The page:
Here’s the deal: you don’t need to be overweight or out of shape to have man boobs. Unfortunately, True, you can be quite fit and active and still find yourself sporting the male equivalent of breasts if you’re not getting in a good upper chest workout. All that being said, what’s a good workout to get rid of man boobs? Is it even possible?
It’s simple. In fitness terms, you have an upper, middle, and lower chest. Many chest exercises work these three muscle groups as a single unit, because your middle and lower chest muscles tend to be naturally stronger, so it’s easy to overcompensate for the middle and lower chest muscles during a chest workout. In other words, man boobs exercises — the ones that get rid of them fast and for good — can be found in a good upper chest workout.
Exercises that isolate your upper chest muscles (also known as the clavicular head of your pectoralis major), building them in strength and size to give you pecs that really pop. An easy way to do this is to perform your usual chest exercises at an incline of 25 to 45 degrees. (Going higher than 45 degrees will engage your deltoid muscles more than your pecs.)
Do the five exercises here twice a week, either as part of your normal weights day or after a quick cardio session. Choose weights slightly heavier than you are used to — weights you can perform two sets of 6-8 reps with, as opposed to the more standard three sets of 10-12.
Upper Chest Workout Move #1: Incline Dumbbell Press
Sit back on a bench inclined at 35-45 degrees. Holding a dumbbell in either hand, bend your elbows and place hands at your chest. Inhale, then exhale as you raise dumbbells over your chest, arms straight. Inhale and lower to your chest.
Upper Chest Workout Move #2: Reverse Grip Barbell Bench Press
Sit back on a bench inclined at 35-45 degrees. Hold a barbell at chest height, elbows bent and palms shoulder-width apart facing your chest. Make sure your thumbs are hooked around the bar for safety. Exhale and raise the bar directly above your chest, arms straight and palms facing “forward” (toward your head). Inhale and lower barbell to your chest.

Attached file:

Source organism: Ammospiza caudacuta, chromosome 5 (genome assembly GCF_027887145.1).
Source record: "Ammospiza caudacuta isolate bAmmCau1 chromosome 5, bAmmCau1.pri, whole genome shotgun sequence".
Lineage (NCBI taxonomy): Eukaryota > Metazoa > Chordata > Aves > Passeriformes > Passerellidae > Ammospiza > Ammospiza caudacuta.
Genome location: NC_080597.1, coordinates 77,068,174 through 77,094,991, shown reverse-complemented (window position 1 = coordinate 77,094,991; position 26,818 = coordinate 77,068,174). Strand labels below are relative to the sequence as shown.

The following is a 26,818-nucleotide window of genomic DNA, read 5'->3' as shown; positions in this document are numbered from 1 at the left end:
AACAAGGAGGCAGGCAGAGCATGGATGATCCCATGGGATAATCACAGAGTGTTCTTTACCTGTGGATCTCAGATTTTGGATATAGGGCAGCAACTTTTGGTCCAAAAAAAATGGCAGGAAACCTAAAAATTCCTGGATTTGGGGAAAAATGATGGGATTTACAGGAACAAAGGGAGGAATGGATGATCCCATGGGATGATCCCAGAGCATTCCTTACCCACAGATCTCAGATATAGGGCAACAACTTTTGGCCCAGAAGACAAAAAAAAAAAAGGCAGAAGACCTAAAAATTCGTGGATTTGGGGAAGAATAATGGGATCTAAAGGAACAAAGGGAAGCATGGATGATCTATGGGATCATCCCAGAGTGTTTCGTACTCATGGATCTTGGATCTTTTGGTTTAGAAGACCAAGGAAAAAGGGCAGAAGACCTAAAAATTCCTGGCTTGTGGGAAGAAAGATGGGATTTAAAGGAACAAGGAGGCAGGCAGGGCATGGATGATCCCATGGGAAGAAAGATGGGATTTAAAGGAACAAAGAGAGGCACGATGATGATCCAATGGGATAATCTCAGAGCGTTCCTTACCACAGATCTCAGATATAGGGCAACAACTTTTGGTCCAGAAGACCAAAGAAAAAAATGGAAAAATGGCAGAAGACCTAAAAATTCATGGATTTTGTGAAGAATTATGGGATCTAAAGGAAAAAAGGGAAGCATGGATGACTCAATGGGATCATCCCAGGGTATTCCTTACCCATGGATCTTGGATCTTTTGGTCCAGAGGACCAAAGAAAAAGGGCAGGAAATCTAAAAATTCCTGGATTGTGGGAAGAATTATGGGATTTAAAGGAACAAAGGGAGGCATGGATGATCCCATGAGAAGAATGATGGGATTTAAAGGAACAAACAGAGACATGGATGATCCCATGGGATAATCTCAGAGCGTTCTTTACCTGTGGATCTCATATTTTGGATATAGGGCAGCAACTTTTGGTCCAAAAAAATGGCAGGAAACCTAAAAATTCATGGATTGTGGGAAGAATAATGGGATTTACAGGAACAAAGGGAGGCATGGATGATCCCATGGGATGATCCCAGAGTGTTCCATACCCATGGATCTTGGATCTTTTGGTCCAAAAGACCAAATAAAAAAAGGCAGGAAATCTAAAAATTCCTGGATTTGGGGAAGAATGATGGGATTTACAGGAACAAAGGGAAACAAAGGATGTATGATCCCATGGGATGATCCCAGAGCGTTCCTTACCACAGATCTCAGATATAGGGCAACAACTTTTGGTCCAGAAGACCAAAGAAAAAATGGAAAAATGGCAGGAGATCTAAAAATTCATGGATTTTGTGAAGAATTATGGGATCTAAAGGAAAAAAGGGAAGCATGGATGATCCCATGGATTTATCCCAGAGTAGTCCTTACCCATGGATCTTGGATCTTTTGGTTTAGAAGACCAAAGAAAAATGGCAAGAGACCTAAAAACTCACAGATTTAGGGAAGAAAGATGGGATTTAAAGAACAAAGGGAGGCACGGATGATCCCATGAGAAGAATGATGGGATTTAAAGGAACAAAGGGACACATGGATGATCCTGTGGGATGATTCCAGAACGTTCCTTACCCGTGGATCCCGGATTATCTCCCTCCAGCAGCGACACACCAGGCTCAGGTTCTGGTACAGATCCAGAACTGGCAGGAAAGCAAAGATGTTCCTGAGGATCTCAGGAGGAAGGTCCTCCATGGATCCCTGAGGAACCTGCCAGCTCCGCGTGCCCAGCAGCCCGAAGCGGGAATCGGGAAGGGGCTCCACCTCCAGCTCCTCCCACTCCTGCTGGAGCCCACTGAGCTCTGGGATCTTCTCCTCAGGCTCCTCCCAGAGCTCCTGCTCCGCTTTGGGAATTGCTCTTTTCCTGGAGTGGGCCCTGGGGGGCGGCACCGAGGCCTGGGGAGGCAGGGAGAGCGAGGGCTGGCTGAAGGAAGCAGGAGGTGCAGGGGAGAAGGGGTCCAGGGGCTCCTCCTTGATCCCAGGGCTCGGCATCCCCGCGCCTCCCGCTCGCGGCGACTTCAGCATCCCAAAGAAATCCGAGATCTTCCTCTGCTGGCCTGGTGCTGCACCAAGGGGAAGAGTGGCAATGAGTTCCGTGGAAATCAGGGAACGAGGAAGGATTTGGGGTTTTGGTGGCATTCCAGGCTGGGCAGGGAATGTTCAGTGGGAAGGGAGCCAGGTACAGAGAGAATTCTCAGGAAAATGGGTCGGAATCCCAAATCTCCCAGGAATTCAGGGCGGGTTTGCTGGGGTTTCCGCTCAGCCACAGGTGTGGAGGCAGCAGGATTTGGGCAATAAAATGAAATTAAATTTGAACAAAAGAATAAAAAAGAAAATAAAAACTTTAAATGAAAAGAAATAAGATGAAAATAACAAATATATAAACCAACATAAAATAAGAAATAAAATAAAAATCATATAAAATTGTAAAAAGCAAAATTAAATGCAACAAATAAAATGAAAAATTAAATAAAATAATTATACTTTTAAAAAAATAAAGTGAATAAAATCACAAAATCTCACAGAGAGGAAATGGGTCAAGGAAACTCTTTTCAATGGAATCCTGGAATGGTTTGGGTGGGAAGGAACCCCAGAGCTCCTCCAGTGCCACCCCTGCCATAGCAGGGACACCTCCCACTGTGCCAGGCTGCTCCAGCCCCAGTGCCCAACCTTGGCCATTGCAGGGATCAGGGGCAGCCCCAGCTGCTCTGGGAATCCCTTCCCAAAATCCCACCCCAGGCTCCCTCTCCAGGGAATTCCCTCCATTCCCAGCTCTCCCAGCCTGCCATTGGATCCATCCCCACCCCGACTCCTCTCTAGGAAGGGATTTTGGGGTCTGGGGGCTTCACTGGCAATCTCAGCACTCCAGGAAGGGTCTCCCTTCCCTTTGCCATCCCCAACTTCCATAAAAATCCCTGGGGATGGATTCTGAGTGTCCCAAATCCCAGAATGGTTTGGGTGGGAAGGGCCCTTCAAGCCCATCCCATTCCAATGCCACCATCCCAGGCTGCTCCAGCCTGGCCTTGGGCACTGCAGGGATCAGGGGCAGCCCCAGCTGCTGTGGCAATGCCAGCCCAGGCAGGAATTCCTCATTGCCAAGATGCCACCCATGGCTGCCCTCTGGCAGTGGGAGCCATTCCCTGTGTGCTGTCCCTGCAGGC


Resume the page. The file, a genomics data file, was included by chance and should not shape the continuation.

Upper Chest Workout Move #3: Low Cable Crossovers
Set your cable pulleys to ankle or shin height. Holding a pulley in your right hand. Step three to four feet away from the machine, feet shoulder-width apart. Keeping your back and arm straight, raise your right arm on a diagonal plane in front of you, allowing it to cross the midsection of your body to chest height at your left side. Slowly release your arm until it is by your right side. Repeat on left side.
Upper Chest Workout Move #4: Landmine Chest Press
Use a bar weighted for two sets of 4-6 presses. If your gym has a safety box, put the far end of the bar in it for secure leverage. If you don’t have a box, position the far end in a corner of the gym floor or another secure wedge to hold it in place. Begin by standing at a distance such that the near end of the bar touches your shoulders when your elbows are completely bent. Wrap both hands around the bar at the near end, one on top of each other. Lean slightly forward so that the bar subtly supports your weight. Raise hands in the air until your arms are straight. Lower back down.
Upper Chest Workout Move #5: Incline Dumbbell Flyes
Sit back on a bench inclined at about 30 degrees. Holding a dumbbell in either hand, raise arms straight above your chest. Allowing a slight bend in your elbows, drop your arms out to the sides, keeping them at shoulder height (don’t let them drift lower). Hold for five counts feeling a stretch across your chest. Squeeze your chest muscles and raise arms directly above your chest again.
Upper Chest Workout Move #6: High-Grip Machine Chest Flyes
Take your next set of flyes sitting down. For these machine flyes, move your grip up above the handles and, similar to the dumbbell flyes, hold for five counts and squeeze your chest muscles.